How to Daisy Chain Multiple Guitar Pedals
A daisy chain allows you to connect and power multiple guitar pedals from one power supply. Creating a daisy chain for your guitar pedals is easy, but there are a few things you need to get right or you risk burning out your power supply and adding noise to the signal.
What is a Daisy Chain
Here is an example of a few guitar pedals daisy chained together:
You can see that the one power supply is powering all of these guitar pedals together. That’s the whole idea behind a daisy chain – one power supply unit can power multiple pedals. This means you don’t have to have a dedicated power supply for each individual pedal you use (although there are rare times when this would be preferred).
The benefit of using a daisy chain to power multiple guitar pedals is that it takes up less space, less to carry around and less cables. Its also nice and cheap to set up as you don’t need to buy a new power supply for each new pedal.
Voltage, Milliamps & Center Pins
To make sure you don’t burn out your power supply unit or wreck your pedals, its important you know a little bit about power. We’ll take a look at this topic in a future guide, so for now there are three basic things you need to know about powering your pedals:
Voltage is hard to explain, so imagine a running water hose. The voltage can be thought of as the pressure of the end of the hose. Imagine trying to hold your hand against a running garden hose (low voltage) compared to a running fire hydrant (high voltage).
Most guitar pedals require 9 Volts to power the pedal. This is why so many pedals allow you to power them with a standard 9V battery. While most pedals only require 9V, some do need higher voltage and some can give you the option of going higher. For example the Fulltone OCD allows you to run it at 9V, 12V or 18V. Changing the voltage level can give you a different tone.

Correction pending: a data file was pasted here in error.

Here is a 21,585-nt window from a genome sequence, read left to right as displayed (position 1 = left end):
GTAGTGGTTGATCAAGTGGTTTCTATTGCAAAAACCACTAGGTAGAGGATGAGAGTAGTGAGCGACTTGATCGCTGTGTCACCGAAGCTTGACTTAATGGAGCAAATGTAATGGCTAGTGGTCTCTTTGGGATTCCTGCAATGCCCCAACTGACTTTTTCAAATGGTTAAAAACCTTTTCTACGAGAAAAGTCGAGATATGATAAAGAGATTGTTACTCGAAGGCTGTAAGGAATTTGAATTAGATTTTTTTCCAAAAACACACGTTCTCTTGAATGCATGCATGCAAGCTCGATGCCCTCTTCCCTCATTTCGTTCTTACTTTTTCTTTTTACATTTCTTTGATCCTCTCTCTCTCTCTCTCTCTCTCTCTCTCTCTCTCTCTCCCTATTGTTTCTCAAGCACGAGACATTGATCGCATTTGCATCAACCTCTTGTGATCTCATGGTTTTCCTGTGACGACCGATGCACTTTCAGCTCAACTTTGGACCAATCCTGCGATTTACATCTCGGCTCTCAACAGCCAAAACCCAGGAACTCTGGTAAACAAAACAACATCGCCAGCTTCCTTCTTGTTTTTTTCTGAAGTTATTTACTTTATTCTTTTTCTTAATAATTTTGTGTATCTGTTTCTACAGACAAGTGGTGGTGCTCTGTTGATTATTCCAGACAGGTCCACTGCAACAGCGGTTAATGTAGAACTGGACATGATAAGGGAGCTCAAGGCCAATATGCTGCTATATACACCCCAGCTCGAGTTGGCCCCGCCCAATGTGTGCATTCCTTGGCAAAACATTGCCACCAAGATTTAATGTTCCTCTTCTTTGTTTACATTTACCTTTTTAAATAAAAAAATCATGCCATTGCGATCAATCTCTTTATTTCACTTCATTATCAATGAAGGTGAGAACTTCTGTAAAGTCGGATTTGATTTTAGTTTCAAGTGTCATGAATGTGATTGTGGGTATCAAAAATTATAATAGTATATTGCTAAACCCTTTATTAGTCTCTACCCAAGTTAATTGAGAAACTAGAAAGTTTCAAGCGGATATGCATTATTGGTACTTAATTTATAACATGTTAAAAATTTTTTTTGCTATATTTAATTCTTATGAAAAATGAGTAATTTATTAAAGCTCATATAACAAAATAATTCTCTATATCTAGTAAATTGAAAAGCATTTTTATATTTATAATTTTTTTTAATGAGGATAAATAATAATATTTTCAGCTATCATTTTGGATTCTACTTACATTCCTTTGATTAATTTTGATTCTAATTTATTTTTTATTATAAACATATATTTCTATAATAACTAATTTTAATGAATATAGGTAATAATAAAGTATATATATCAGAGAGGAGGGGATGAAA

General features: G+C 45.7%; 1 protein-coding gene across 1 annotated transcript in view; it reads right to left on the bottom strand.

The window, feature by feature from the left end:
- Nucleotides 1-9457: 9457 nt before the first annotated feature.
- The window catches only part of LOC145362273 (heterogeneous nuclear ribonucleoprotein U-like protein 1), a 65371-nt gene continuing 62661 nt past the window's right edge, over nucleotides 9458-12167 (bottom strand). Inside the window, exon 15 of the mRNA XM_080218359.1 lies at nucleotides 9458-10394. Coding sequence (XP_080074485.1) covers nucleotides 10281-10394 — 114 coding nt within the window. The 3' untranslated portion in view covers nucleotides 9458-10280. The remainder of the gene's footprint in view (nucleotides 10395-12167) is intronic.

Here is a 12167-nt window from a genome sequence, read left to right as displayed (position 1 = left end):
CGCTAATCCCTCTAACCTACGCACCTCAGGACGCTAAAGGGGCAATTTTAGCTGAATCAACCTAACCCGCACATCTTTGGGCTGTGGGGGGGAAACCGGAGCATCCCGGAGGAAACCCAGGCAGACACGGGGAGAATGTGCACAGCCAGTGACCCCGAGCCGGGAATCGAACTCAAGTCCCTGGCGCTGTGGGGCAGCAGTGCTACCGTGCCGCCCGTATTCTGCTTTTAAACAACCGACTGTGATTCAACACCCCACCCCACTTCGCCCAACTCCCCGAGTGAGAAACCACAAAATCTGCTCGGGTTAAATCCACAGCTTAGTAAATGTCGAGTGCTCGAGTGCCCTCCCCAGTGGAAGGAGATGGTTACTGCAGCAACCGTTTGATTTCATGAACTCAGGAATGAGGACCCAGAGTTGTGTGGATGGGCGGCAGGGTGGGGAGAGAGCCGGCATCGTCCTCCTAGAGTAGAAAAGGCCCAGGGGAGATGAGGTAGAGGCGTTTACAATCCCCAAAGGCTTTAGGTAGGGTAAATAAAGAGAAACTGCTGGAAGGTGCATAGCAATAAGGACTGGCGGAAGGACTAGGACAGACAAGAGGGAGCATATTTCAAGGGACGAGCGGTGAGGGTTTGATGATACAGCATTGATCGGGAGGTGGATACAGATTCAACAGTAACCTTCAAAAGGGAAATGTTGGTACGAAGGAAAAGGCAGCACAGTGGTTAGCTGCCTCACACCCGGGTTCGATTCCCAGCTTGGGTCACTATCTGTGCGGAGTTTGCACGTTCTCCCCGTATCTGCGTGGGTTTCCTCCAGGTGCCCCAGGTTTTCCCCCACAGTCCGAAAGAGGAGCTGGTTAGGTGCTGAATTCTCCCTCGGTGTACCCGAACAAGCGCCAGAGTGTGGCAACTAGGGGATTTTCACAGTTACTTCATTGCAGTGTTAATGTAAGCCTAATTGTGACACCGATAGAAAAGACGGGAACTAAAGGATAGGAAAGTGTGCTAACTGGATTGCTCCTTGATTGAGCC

Running the wrong voltage on a pedal can ruin the pedal (imagine connecting a fire hydrant to a cheap garden sprinkler system) so make sure you check before connecting a power supply to a pedal.
Current (measured in mA)
With our water hose example, we think of voltage as the pressure of the water. Current can be thought of as the flow of the water. So a high current would be a fast flow of water and a low current a slow flow of water. Think of guitar pedals as pumps that suck the water out of a pipe. A high current pedal draws a high flow of electricity and a low current pedal draws a low flow of electricity. If the power supply doesn’t provide enough power to meet the pedal’s needs, the power supply will burn out. So its important that you buy a power supply that supplies more current than the pedal can draw.